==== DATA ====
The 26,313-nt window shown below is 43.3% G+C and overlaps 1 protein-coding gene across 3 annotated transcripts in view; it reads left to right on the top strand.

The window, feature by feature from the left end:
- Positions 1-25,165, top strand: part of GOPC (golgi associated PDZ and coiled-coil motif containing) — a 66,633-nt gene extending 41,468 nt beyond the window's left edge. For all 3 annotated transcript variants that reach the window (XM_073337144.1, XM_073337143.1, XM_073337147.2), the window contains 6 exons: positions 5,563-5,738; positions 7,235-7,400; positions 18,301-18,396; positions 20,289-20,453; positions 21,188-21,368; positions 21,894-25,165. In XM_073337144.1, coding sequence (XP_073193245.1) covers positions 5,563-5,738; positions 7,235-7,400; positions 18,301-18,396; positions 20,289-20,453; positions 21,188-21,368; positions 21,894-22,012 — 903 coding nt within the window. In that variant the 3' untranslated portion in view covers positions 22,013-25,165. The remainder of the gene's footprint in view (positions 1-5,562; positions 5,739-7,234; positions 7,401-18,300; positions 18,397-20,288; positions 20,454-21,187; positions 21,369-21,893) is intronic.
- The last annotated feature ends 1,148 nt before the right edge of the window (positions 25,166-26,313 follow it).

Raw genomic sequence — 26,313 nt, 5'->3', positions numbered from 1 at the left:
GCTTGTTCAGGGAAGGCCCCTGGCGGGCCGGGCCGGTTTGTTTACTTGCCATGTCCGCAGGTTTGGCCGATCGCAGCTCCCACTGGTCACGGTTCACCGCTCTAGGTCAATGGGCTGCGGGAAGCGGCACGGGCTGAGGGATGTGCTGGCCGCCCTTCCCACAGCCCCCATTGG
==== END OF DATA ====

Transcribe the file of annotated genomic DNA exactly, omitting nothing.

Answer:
The 26,313-nt window shown below is 43.3% G+C and overlaps 1 protein-coding gene across 3 annotated transcripts in view; it reads left to right on the top strand.

The window, feature by feature from the left end:
- Positions 1-25,165, top strand: part of GOPC (golgi associated PDZ and coiled-coil motif containing) — a 66,633-nt gene extending 41,468 nt beyond the window's left edge. For all 3 annotated transcript variants that reach the window (XM_073337144.1, XM_073337143.1, XM_073337147.2), the window contains 6 exons: positions 5,563-5,738; positions 7,235-7,400; positions 18,301-18,396; positions 20,289-20,453; positions 21,188-21,368; positions 21,894-25,165. In XM_073337144.1, coding sequence (XP_073193245.1) covers positions 5,563-5,738; positions 7,235-7,400; positions 18,301-18,396; positions 20,289-20,453; positions 21,188-21,368; positions 21,894-22,012 — 903 coding nt within the window. In that variant the 3' untranslated portion in view covers positions 22,013-25,165. The remainder of the gene's footprint in view (positions 1-5,562; positions 5,739-7,234; positions 7,401-18,300; positions 18,397-20,288; positions 20,454-21,187; positions 21,369-21,893) is intronic.
- The last annotated feature ends 1,148 nt before the right edge of the window (positions 25,166-26,313 follow it).

Raw genomic sequence — 26,313 nt, 5'->3', positions numbered from 1 at the left:
GCTTGTTCAGGGAAGGCCCCTGGCGGGCCGGGCCGGTTTGTTTACTTGCCATGTCCGCAGGTTTGGCCGATCGCAGCTCCCACTGGTCACGGTTCACCGCTCTAGGTCAATGGGCTGCGGGAAGCGGCACGGGCTGAGGGATGTGCTGGCCGCCCTTCCCACAGCCCCCATTGG